Not much happens in The Girl and the Spider (Das Mädchen und die Spinne) but that doesn’t mean nothing’s going on. Superficially the story of one young woman moving out of the apartment she’s been sharing with another, beneath the surface it’s a roiling stew of emotion, lust, jealousy, neediness and isolation.
There’s are Bergmanesque developments, things said and unsaid, as we track Mara (Henriette Confurius) and Lisa (Liliane Amuat) through one day, a night and into the next day while around them wheel Lisa’s mother, a handyman and his helper, a neighbour or two, other young women from downstairs and next door, first in the apartment Lisa is moving into, and then back in the one she is moving out of, leaving Mara behind.
The relationship between the two of them is vague, though something clearly has been going on. Of an unequal sort – throughout Lisa looks bright and optimistic, Mara sullen and withdrawn, a cold sore on her lip an angry externalisation of various feelings she might or might not be harbouring.
Has Mara done something? Lisa’s mother (Ursina Lardi) is giving her the evil eye now and then, somehow even when she’s smiling at her.
While people fold and unfold, pack and unpack, asymmetric relations are a theme – Lisa’s mother appears to have a thing for the handyman (André Hennicke), Mara is making eyes at Jan (Flurin Giger), a strange woman from downstairs (a brief but remarkable Sabine Timoteo) flirts with Mara, the lonely lady over the way (Margherita Schoch) covets a ginger cat that’s not hers, reclusive Nora (Lea Draeger) never leaves her room if people are about. Over the road, glimpsed from the balcony, an assistant in a pharmacy fills the shelves while making hungry eyes at the outside world.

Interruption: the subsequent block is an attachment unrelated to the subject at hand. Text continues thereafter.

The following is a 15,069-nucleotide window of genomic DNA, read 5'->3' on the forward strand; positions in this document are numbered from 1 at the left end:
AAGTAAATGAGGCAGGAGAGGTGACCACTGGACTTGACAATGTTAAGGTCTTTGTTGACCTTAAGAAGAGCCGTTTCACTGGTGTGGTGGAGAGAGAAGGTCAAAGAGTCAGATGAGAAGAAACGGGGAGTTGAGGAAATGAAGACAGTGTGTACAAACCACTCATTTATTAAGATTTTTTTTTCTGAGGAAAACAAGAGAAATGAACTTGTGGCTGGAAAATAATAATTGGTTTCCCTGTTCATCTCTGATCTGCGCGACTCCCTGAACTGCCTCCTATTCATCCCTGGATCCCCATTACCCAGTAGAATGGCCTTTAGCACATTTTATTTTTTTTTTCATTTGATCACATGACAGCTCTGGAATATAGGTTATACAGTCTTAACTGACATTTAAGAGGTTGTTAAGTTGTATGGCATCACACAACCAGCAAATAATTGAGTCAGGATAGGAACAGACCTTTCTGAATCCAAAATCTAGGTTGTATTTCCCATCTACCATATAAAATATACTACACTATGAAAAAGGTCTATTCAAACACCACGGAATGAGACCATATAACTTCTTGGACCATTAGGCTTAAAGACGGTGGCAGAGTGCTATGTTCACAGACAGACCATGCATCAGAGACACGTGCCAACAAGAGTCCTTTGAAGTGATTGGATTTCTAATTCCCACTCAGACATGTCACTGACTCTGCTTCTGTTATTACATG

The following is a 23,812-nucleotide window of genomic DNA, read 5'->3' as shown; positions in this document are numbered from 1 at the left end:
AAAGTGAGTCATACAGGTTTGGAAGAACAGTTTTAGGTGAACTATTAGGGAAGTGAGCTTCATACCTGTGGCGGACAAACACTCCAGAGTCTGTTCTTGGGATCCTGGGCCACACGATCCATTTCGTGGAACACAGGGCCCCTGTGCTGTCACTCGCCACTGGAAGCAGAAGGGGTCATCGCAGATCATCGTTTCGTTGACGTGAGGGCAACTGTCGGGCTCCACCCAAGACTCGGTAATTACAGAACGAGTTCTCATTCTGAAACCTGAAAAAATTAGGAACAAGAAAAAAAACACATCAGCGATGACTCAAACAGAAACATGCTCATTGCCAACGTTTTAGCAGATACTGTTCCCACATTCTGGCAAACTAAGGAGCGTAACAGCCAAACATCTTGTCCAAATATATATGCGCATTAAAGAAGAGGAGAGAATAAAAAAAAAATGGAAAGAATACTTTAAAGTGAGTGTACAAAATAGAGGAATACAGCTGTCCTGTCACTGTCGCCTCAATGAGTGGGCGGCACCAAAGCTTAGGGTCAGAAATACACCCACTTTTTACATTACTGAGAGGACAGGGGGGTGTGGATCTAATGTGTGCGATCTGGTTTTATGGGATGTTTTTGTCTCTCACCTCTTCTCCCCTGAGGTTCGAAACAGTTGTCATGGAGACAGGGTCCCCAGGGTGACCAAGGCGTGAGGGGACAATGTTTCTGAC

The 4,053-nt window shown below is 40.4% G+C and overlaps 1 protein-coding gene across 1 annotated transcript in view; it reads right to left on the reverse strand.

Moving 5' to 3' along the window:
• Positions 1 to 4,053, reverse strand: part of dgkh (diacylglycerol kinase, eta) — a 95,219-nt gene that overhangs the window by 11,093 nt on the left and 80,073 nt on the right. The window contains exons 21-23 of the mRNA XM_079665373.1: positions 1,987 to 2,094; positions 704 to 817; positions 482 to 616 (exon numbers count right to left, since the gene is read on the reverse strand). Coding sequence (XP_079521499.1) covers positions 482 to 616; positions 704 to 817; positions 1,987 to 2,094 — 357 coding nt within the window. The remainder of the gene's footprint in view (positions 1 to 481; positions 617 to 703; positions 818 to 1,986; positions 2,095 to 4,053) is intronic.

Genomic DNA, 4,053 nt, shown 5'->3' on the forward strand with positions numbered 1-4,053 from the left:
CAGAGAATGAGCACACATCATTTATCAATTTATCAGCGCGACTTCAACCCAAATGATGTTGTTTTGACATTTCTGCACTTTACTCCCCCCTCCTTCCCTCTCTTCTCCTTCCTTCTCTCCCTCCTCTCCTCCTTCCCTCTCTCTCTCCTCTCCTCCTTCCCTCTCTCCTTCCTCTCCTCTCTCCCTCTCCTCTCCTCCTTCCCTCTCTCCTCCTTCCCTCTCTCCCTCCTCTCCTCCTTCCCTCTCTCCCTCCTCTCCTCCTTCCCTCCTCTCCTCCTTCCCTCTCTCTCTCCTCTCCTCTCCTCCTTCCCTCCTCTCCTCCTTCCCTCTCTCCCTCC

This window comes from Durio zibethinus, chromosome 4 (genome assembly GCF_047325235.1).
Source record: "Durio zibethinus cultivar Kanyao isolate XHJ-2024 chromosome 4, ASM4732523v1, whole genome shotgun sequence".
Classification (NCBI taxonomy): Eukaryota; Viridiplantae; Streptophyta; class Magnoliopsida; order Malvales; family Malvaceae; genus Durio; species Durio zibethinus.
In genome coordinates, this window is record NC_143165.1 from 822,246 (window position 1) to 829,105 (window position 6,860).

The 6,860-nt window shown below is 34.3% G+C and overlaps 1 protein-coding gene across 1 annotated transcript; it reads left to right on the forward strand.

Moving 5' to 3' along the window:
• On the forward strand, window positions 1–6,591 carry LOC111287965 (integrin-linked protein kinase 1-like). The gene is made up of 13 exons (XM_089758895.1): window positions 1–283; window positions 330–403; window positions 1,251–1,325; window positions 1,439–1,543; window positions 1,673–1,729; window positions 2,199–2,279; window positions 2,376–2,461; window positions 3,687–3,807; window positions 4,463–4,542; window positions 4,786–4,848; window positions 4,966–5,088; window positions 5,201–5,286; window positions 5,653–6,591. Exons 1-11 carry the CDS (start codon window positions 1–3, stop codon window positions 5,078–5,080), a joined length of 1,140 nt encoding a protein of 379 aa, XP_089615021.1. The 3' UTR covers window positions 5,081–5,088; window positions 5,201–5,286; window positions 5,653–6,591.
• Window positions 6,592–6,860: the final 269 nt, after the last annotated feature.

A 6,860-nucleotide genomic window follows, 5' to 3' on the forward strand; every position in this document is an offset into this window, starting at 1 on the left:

So many subterranean emotions, so many charged looks, everyone holding just a beat too long onto the eyes of the person they’re talking to, as if hoping for some sort of breakthrough.
It’s the second film made by brothers Ramon and Silvan Zürcher (the IMDb says they co-directed but the end credits list only Ramon; both wrote) and the second in their trilogy about human relations. Like Das merkwürdige Kätzchen (The Strange Little Cat), it is shot almost entirely in the confines of an apartment, where people are in constant motion, coming and going, the actors’ expertly choreographed movements masking what must have been weeks of preparation.
It’s a cinematic language of tight spaces, which perfectly matches the up-close, too-close intimacy – these people are un-selfconscious enough to peel off their clothes, or take a piss with someone else in the bathroom, but even so they all exist in their own unreachable bubble.
There is one mad, breakout moment – which I won’t ruin – which puts on screen a vivid, flailing, insane Sturm und Drang visualisation of what’s going on in everyone’s head. But apart from that it’s a catalogue of unrequited looks on the faces of characters shot in long takes, in bright, clean light. The colour yellow (the colour of madness and death, one character explains) features prominently.
Occasionally there’s a tinkly piano, but Eugen Doga’s Gramofon Waltz recurs on the soundtrack, another hint from the Zürchers that what we’re watching is a slow-motion dance.
It’s all very enigmatic, impenetrable even, and the whole thing has a fairy tale quality to it as well, as if everything we’re seeing might not really be happening at all.
I wondered if the ginger cat was the same one that featured in Das merkwürdige Kätzchen – it was made about eight/nine years before, so it’s possible – and whether the cat might feature in the third film of the trilogy. The Zürchers had better get a move on.
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© Steve Morrissey 2023